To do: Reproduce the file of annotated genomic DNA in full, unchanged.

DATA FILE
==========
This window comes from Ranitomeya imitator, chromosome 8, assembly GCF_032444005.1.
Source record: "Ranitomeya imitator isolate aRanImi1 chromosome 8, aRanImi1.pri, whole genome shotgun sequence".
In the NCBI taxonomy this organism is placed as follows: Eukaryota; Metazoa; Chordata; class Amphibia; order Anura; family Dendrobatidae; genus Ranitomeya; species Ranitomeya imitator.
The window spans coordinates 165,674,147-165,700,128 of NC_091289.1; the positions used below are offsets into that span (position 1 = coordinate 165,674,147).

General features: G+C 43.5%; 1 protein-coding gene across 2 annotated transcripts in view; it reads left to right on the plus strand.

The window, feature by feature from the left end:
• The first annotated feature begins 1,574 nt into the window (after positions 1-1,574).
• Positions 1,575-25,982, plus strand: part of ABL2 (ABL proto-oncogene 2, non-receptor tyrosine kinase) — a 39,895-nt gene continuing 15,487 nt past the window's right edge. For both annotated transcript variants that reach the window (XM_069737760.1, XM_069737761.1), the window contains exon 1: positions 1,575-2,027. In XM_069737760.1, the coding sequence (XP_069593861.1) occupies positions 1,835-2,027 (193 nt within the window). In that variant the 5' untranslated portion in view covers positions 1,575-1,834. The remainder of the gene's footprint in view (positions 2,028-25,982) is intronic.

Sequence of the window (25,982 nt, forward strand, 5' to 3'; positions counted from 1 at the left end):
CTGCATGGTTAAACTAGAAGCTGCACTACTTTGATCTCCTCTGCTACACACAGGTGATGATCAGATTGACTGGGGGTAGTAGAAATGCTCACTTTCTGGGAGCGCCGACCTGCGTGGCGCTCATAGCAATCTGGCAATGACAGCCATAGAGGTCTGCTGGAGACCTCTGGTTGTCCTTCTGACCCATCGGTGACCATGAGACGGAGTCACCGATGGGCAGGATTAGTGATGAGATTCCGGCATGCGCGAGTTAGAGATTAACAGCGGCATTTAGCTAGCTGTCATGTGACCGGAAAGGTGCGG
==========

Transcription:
This window comes from Ranitomeya imitator, chromosome 8, assembly GCF_032444005.1.
Source record: "Ranitomeya imitator isolate aRanImi1 chromosome 8, aRanImi1.pri, whole genome shotgun sequence".
In the NCBI taxonomy this organism is placed as follows: Eukaryota; Metazoa; Chordata; class Amphibia; order Anura; family Dendrobatidae; genus Ranitomeya; species Ranitomeya imitator.
The window spans coordinates 165,674,147-165,700,128 of NC_091289.1; the positions used below are offsets into that span (position 1 = coordinate 165,674,147).

General features: G+C 43.5%; 1 protein-coding gene across 2 annotated transcripts in view; it reads left to right on the plus strand.

The window, feature by feature from the left end:
• The first annotated feature begins 1,574 nt into the window (after positions 1-1,574).
• Positions 1,575-25,982, plus strand: part of ABL2 (ABL proto-oncogene 2, non-receptor tyrosine kinase) — a 39,895-nt gene continuing 15,487 nt past the window's right edge. For both annotated transcript variants that reach the window (XM_069737760.1, XM_069737761.1), the window contains exon 1: positions 1,575-2,027. In XM_069737760.1, the coding sequence (XP_069593861.1) occupies positions 1,835-2,027 (193 nt within the window). In that variant the 5' untranslated portion in view covers positions 1,575-1,834. The remainder of the gene's footprint in view (positions 2,028-25,982) is intronic.

Sequence of the window (25,982 nt, forward strand, 5' to 3'; positions counted from 1 at the left end):
CTGCATGGTTAAACTAGAAGCTGCACTACTTTGATCTCCTCTGCTACACACAGGTGATGATCAGATTGACTGGGGGTAGTAGAAATGCTCACTTTCTGGGAGCGCCGACCTGCGTGGCGCTCATAGCAATCTGGCAATGACAGCCATAGAGGTCTGCTGGAGACCTCTGGTTGTCCTTCTGACCCATCGGTGACCATGAGACGGAGTCACCGATGGGCAGGATTAGTGATGAGATTCCGGCATGCGCGAGTTAGAGATTAACAGCGGCATTTAGCTAGCTGTCATGTGACCGGAAAGGTGCGG